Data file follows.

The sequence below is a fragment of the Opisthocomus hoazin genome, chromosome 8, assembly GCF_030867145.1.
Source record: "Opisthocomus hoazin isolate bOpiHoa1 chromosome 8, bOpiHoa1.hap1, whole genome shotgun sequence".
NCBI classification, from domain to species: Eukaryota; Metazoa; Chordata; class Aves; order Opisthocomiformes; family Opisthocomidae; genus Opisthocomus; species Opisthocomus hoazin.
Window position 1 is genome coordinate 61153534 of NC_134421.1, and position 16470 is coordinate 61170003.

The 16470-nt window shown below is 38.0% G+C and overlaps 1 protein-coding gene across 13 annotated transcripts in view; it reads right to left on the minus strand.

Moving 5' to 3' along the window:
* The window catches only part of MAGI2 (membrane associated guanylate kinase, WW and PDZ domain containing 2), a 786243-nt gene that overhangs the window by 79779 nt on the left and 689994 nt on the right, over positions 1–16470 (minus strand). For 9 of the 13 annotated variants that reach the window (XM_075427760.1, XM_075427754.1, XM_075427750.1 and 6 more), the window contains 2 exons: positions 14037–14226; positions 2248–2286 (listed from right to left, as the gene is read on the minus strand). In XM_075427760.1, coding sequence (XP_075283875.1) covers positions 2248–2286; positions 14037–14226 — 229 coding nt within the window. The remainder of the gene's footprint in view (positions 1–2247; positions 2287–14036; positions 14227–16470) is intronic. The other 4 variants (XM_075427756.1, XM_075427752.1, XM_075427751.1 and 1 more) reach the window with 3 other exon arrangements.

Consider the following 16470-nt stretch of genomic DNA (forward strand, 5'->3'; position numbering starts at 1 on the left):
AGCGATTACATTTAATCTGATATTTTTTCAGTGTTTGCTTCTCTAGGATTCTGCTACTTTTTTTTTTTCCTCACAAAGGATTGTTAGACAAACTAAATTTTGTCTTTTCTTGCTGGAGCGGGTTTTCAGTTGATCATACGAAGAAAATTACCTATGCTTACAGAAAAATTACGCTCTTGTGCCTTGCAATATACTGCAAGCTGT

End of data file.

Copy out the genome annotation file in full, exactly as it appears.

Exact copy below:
The sequence below is a fragment of the Opisthocomus hoazin genome, chromosome 8, assembly GCF_030867145.1.
Source record: "Opisthocomus hoazin isolate bOpiHoa1 chromosome 8, bOpiHoa1.hap1, whole genome shotgun sequence".
NCBI classification, from domain to species: Eukaryota; Metazoa; Chordata; class Aves; order Opisthocomiformes; family Opisthocomidae; genus Opisthocomus; species Opisthocomus hoazin.
Window position 1 is genome coordinate 61153534 of NC_134421.1, and position 16470 is coordinate 61170003.

The 16470-nt window shown below is 38.0% G+C and overlaps 1 protein-coding gene across 13 annotated transcripts in view; it reads right to left on the minus strand.

Moving 5' to 3' along the window:
* The window catches only part of MAGI2 (membrane associated guanylate kinase, WW and PDZ domain containing 2), a 786243-nt gene that overhangs the window by 79779 nt on the left and 689994 nt on the right, over positions 1–16470 (minus strand). For 9 of the 13 annotated variants that reach the window (XM_075427760.1, XM_075427754.1, XM_075427750.1 and 6 more), the window contains 2 exons: positions 14037–14226; positions 2248–2286 (listed from right to left, as the gene is read on the minus strand). In XM_075427760.1, coding sequence (XP_075283875.1) covers positions 2248–2286; positions 14037–14226 — 229 coding nt within the window. The remainder of the gene's footprint in view (positions 1–2247; positions 2287–14036; positions 14227–16470) is intronic. The other 4 variants (XM_075427756.1, XM_075427752.1, XM_075427751.1 and 1 more) reach the window with 3 other exon arrangements.

Consider the following 16470-nt stretch of genomic DNA (forward strand, 5'->3'; position numbering starts at 1 on the left):
AGCGATTACATTTAATCTGATATTTTTTCAGTGTTTGCTTCTCTAGGATTCTGCTACTTTTTTTTTTTCCTCACAAAGGATTGTTAGACAAACTAAATTTTGTCTTTTCTTGCTGGAGCGGGTTTTCAGTTGATCATACGAAGAAAATTACCTATGCTTACAGAAAAATTACGCTCTTGTGCCTTGCAATATACTGCAAGCTGT